I did my undergrad degree at UBC, and in my third year, I applied to be a volunteer in Dr. Nelly Pante’s lab, who later became my graduate supervisor. In 2018, I successfully defended my Ph.D. thesis proposal and transferred to the Ph.D. in Zoology program. Our lab is located at the Life Science center in the heart of the UBC Vancouver campus, and the LSI is the largest life sciences institute in Canada.
In my research I’m studying how Influenza A viruses deliver their genome to the cell nucleus by characterizing the nuclear localization signals on the viral ribonucleoprotein responsible for this process. These studies are of particular importance because they may lead to the development of treatments and drugs that block nuclear uptake of viruses, thereby preventing infections.
I have TAed 3 different courses at UBC: BIOL 200, BIOL 201, and BIOL 441. I am currently the TA of BIOL 201 (Introductory to Biochemistry). It is my fifth time being a TA of this course, and still, I enjoy every moment I spend in the course during the tutorials and working with the crew.
What do you most enjoy about being a TA?
As a TA, I have the opportunity to meet and directly interact with so many of my fellow students. The UBC campus is a big, diverse place brimming with opportunities for engagement, but I don’t always know where to look. As a TA, l have an inbuilt opportunity to meet, befriend, and collaborate with my fellow students, and discover new and interesting features about the campus that I would not know by myself.
What has being a TA brought to your graduate studies experience?
I started TAing in introductory-level courses (such as BIOL 200 or BIOL 201) in a discipline where I had already made significant personal progress. Though the material was familiar, these introductory courses were an opportunity for a valuable refresher on the basics. I certainly dug deeper than I ever did when I took those courses myself as an undergrad at UBC because I needed to deepen my understanding of the subject on a more critical and subtextual level to be able to teach it. My understanding needed to be strong enough to answer questions, think on my feet, and develop methods to help students comprehend the material in given problem sets. At the end of the experience, I came away with a more comprehensive and dynamic knowledge of my subject matter that was very applicable to my own graduate work at UBC.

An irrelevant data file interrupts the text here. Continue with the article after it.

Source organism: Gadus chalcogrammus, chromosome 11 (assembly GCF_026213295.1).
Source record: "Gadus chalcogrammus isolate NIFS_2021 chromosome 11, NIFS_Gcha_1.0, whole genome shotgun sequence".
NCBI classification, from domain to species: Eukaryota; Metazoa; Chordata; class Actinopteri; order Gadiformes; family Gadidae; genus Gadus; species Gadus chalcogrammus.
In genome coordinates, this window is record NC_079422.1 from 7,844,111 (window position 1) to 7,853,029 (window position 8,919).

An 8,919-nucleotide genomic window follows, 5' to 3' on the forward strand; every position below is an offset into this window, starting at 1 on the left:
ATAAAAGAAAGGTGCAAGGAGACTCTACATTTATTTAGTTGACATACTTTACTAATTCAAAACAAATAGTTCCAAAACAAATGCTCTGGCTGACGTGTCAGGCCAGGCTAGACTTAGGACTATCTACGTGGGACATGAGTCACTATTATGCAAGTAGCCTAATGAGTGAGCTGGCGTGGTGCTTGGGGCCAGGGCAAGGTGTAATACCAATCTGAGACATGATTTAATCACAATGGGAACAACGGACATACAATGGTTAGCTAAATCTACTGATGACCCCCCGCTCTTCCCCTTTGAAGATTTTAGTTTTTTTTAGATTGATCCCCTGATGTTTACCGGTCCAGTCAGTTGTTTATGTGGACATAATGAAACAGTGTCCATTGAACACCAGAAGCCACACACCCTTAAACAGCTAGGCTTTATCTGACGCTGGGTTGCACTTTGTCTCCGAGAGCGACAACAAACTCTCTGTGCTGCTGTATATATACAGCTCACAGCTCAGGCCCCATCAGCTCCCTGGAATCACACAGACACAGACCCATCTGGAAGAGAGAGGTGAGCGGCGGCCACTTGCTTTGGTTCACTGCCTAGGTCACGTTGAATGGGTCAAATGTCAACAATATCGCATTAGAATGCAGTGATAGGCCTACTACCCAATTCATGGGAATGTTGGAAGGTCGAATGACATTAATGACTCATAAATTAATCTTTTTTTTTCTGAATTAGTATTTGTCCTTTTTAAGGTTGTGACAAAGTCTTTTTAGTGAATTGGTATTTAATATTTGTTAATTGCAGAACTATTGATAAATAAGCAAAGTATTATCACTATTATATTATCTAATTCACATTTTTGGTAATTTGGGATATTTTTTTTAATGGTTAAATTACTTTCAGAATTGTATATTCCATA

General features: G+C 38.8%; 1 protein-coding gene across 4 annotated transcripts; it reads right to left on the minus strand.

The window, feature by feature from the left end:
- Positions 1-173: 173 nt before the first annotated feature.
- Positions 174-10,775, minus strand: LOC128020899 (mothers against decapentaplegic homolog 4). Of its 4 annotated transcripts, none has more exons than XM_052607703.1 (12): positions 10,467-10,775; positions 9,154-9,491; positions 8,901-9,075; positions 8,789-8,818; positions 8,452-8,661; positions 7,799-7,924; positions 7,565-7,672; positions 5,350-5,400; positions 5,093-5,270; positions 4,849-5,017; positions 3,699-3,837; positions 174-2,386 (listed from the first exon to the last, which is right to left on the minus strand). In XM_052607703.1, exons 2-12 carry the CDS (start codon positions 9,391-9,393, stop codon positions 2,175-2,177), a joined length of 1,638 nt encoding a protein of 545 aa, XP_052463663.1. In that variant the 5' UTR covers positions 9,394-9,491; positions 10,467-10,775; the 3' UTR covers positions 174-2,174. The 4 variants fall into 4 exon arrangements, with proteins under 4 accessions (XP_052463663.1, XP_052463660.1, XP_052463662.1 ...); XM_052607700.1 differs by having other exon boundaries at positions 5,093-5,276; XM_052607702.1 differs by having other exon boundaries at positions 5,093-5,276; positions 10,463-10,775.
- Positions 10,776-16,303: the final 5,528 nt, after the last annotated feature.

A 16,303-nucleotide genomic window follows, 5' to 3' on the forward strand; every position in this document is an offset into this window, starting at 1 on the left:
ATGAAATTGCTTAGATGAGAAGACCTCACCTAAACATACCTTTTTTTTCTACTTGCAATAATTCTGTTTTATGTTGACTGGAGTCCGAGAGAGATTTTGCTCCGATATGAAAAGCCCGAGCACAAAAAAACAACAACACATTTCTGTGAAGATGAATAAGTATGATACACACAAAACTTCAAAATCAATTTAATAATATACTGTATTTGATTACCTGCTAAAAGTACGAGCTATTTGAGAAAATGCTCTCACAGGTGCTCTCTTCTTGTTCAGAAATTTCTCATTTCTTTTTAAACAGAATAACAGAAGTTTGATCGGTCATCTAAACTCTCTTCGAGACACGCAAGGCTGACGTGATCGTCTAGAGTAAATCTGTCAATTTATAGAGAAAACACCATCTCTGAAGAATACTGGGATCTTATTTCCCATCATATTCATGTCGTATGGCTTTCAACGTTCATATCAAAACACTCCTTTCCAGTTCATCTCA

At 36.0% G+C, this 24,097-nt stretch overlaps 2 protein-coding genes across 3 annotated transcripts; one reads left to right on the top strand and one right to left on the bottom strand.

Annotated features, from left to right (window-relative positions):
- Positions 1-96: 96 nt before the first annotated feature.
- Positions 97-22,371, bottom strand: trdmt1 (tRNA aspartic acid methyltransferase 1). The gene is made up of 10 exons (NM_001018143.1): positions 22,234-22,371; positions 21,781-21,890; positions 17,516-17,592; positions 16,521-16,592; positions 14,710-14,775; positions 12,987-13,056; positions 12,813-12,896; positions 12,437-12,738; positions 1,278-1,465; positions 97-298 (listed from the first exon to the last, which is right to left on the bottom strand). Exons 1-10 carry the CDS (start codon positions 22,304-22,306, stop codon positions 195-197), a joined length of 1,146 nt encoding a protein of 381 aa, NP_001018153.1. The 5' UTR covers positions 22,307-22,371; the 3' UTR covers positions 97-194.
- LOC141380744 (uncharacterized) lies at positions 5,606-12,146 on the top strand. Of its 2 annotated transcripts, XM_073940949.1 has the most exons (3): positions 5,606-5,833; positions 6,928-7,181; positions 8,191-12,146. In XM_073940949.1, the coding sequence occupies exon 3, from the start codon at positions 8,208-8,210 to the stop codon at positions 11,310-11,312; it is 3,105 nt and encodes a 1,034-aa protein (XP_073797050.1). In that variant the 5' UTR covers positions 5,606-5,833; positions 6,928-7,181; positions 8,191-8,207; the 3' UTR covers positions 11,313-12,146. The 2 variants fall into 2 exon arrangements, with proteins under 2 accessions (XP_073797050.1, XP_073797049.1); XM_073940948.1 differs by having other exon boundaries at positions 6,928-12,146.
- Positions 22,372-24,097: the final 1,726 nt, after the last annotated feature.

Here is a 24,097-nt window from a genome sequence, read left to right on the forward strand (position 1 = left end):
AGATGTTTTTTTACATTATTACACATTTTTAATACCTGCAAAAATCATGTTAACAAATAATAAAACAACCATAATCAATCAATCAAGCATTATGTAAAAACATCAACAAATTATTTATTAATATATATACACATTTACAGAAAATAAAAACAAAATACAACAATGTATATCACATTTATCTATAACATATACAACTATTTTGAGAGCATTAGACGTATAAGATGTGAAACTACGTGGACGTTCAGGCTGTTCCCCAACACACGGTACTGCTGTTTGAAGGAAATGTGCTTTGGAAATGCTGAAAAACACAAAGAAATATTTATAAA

What has been an interesting outcome of your TA experience?
For me, being a TA has been a very rewarding experience. I used to be a very shy person and have a fear of public speaking, but being a TA has really helped me face and conquer this deep fear. The classroom setting has been a comfortable and accepting environment in which to sharpen my public speaking chops. Now after several years of working as a TA, whenever I present in a conference or share my ideas to a boardroom, I think back to my first day as a TA and how much I have grown since then.
How has your unique background influenced your TA experience?
Besides a strong background in cell biology, because that is my research focus, my experience as an undergrad at UBC has also influenced my TA experience. Most of the courses I’ve TAed at UBC I also took as a student during my undergrad. Because I actually was in my students’ place several years ago, I have a better understanding of how students are feeling when they attend the tutorials or come to office hours to seek help, and I can approach their problems more efficiently. Some of the students have even told me that I am their favourite TA because they feel that I can help and guide them through challenge questions with very effective and understandable approaches. This experience makes me realize how much I love to teach and that teaching was the job I was just meant to do.
What opportunities relating to teaching and learning have you been a part of?
I have attended a series of BioTAP workshops.
What is a memorable anecdote from your own undergraduate experience?
I was fortunate to have great professors who enhanced my scientific aspirations and showed me the challenges of applying knowledge to practical problems. Having noticed the importance of getting laboratory experience, I chose to undertake a project in my final year under the direction of Dr. Nelly Pante. This project was also the highlight of my undergraduate degree, and I was awarded a Work Learn International Research Award in the summer of 2015 to work on this project. This summer research project gave me practical experience working in a professional research environment and allowed me to gain a real taste of what the life of a research scientist involves.
What are your plans following graduation?
I don’t think that I want to be in the academy forever. I enjoy scientific inquiry and the independence of the academy, but I’m not sure whether academia is right for me long term. Many of the fields I am considering are science-oriented, technical, and involve teaching, and having a Ph.D. will be an asset in practically every role for the fields that I’m interested in.